Olden would later disclose in her interview with CP that the police department had been personally affected by Stoecklein's death because a number of officers are members of the church. She also shared that the department regularly works with Inland Hills on faith-based initiatives.
"Obviously it's a devastating situation regardless of who is involved but the fact that we have a connection to that congregation makes it even more impactful. We are a very small, tight-knit community. We have a lot of personnel who are familiar with the church, who attend the church. We have family and friends from the church who live in the community. It's definitely been a large impact. A lot of people were familiar with the congregation. We have a small hometown feel. So we're going to be impacted by those types of tragedies even more so because of our connection to them," Olden said.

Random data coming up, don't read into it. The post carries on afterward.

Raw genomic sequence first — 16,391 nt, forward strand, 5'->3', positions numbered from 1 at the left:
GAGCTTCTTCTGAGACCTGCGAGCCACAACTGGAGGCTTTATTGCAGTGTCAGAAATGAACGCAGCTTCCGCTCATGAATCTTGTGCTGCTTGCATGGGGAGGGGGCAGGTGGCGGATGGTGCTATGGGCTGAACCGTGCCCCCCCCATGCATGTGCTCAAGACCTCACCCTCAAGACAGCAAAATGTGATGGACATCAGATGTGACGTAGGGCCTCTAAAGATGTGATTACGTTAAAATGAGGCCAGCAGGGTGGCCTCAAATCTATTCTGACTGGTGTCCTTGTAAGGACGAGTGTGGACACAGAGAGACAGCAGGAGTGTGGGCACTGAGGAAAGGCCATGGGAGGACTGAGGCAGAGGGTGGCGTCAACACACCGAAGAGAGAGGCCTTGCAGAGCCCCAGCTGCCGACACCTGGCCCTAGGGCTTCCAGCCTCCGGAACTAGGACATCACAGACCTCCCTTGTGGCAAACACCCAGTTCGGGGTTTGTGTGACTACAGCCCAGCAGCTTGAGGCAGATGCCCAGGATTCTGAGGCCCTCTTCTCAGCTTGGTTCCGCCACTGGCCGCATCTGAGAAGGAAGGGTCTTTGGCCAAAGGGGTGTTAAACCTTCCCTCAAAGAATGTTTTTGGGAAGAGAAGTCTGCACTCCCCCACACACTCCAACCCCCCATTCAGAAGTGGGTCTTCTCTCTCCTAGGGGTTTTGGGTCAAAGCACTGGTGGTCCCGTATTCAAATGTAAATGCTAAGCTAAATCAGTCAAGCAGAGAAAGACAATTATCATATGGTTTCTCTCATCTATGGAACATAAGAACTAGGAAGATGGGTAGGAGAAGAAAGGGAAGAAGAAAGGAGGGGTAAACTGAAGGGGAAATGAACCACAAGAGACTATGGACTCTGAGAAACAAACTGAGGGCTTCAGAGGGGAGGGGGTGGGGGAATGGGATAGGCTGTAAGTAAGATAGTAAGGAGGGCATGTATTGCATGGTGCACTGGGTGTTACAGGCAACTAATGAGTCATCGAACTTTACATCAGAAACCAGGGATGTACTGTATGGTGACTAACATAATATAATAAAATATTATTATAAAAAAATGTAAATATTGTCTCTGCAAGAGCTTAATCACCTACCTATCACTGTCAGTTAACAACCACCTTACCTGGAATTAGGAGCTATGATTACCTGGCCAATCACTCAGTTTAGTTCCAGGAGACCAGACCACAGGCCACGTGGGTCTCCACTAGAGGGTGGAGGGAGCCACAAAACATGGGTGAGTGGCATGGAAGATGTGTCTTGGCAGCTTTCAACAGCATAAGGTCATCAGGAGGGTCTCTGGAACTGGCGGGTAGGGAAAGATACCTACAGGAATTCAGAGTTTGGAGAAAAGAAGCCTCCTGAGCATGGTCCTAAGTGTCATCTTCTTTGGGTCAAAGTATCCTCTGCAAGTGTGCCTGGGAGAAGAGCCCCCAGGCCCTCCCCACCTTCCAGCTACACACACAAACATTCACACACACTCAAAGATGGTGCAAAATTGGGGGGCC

Stoecklein, who leaves behind his wife, Kayla, and three sons, took his life approximately two weeks after he returned to work as Inland Hills Church's lead pastor. He had been away on an involuntary four-months-long break to deal with depression and anxiety.
In his first message back from the sabbatical on Aug. 12, Stoecklein revealed that even though his church was doing well financially and they were attracting record-setting attendance, he was falling apart for several months.